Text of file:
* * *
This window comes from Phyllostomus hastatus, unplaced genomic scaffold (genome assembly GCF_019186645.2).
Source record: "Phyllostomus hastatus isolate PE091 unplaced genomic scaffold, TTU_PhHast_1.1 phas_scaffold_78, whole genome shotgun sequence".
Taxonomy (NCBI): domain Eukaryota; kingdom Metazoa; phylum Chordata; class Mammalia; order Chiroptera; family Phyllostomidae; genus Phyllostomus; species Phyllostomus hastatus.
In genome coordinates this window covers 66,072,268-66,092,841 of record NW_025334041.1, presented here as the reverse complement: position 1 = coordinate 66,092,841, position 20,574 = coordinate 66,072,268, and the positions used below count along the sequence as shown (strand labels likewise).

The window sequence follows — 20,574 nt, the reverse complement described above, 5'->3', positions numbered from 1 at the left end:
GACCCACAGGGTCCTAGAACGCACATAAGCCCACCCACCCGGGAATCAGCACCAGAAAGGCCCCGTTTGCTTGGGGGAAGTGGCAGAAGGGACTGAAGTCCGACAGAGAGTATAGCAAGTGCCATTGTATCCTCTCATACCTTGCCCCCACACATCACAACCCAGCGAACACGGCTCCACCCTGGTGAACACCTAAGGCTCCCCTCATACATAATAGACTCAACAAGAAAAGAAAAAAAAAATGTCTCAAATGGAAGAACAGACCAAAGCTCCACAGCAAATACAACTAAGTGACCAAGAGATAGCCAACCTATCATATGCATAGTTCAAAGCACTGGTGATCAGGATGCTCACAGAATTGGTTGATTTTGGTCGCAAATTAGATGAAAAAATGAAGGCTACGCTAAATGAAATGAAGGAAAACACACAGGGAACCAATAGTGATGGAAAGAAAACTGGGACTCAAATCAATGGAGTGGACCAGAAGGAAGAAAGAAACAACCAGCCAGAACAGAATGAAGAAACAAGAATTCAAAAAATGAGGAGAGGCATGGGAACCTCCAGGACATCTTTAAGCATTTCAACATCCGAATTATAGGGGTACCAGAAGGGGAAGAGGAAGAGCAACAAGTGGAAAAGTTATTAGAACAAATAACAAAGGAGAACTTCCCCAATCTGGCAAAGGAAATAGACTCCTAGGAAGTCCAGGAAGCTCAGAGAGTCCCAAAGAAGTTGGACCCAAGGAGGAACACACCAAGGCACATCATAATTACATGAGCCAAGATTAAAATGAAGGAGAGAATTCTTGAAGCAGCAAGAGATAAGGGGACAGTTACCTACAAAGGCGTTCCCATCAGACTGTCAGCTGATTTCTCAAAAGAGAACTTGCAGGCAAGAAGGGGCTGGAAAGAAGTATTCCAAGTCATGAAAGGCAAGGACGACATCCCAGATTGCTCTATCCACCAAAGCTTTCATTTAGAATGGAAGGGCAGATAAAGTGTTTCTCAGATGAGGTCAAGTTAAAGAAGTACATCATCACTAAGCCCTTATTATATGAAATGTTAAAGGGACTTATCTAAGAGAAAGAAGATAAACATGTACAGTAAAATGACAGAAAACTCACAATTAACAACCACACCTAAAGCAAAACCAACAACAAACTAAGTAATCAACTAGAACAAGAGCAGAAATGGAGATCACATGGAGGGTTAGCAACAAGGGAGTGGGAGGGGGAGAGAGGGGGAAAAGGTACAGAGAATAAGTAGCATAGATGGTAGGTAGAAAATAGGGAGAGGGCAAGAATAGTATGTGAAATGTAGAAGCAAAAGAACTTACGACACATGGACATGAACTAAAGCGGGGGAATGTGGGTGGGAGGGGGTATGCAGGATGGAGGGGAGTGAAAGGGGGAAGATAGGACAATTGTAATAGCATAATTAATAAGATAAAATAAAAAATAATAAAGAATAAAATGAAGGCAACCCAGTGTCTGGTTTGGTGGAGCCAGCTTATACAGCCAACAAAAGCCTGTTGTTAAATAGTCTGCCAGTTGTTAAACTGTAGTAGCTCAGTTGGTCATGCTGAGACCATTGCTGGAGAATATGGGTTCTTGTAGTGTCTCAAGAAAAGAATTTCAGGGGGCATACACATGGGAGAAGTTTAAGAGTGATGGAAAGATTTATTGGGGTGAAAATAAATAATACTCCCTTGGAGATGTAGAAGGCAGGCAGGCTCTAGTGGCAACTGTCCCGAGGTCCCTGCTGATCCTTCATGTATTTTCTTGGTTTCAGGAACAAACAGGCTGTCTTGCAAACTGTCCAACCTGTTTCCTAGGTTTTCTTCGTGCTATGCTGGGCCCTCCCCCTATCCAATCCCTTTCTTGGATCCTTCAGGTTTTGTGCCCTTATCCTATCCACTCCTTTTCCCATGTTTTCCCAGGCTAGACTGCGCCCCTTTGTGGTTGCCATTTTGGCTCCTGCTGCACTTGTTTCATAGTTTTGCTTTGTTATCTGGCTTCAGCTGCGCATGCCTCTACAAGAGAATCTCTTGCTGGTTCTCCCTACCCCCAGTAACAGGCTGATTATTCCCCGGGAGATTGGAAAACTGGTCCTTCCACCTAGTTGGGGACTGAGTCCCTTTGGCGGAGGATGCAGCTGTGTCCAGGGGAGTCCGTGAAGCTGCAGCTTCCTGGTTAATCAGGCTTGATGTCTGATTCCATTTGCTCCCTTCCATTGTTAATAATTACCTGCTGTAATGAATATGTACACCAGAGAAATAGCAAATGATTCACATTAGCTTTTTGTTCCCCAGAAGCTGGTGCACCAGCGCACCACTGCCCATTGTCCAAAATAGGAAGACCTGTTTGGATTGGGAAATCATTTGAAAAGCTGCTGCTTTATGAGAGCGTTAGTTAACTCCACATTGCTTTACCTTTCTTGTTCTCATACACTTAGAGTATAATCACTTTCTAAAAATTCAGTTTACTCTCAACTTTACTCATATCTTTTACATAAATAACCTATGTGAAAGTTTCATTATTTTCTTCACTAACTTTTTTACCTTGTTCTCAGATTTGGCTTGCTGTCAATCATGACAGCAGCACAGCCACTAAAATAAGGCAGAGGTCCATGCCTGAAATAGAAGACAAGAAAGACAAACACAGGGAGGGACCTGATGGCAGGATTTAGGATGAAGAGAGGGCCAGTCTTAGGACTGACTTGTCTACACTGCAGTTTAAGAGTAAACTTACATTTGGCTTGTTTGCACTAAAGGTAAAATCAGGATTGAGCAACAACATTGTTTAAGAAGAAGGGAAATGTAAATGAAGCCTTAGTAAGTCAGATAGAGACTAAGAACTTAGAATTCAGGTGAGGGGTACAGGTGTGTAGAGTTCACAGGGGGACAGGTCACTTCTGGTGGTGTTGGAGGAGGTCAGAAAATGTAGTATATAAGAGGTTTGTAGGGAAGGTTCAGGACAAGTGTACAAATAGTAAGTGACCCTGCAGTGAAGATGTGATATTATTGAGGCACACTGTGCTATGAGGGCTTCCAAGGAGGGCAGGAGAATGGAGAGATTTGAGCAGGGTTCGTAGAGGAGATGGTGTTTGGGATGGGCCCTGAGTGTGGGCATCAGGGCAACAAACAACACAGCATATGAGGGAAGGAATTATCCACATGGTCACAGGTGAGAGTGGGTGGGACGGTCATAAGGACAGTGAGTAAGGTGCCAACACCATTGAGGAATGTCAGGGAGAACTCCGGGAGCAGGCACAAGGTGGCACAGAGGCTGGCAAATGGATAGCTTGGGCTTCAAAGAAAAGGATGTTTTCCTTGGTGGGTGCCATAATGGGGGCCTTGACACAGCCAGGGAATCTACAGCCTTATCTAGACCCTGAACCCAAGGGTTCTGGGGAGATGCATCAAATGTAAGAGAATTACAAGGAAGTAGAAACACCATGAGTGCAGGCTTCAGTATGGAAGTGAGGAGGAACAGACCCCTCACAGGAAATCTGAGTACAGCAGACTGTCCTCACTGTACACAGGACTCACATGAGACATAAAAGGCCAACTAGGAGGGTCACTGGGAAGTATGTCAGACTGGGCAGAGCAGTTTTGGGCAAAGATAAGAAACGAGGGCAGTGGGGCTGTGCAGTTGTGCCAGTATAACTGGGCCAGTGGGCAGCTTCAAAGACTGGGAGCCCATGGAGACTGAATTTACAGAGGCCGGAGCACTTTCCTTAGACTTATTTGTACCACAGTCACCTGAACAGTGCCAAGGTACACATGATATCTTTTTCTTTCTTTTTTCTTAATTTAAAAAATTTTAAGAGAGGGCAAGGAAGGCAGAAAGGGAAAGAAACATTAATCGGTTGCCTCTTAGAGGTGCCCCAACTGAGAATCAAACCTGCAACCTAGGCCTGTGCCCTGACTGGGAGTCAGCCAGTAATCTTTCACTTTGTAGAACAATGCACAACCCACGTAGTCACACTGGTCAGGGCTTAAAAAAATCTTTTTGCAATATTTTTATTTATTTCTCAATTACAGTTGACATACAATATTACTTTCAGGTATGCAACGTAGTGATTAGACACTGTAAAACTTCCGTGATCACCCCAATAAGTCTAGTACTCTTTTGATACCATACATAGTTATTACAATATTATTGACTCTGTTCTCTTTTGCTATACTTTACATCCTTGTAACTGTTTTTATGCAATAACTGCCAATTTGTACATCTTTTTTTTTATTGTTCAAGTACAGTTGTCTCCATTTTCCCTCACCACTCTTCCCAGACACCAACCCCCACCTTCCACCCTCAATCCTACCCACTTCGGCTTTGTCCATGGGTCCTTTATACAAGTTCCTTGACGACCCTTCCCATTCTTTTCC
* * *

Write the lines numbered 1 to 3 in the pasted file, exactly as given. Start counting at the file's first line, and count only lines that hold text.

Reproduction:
This window comes from Phyllostomus hastatus, unplaced genomic scaffold (genome assembly GCF_019186645.2).
Source record: "Phyllostomus hastatus isolate PE091 unplaced genomic scaffold, TTU_PhHast_1.1 phas_scaffold_78, whole genome shotgun sequence".
Taxonomy (NCBI): domain Eukaryota; kingdom Metazoa; phylum Chordata; class Mammalia; order Chiroptera; family Phyllostomidae; genus Phyllostomus; species Phyllostomus hastatus.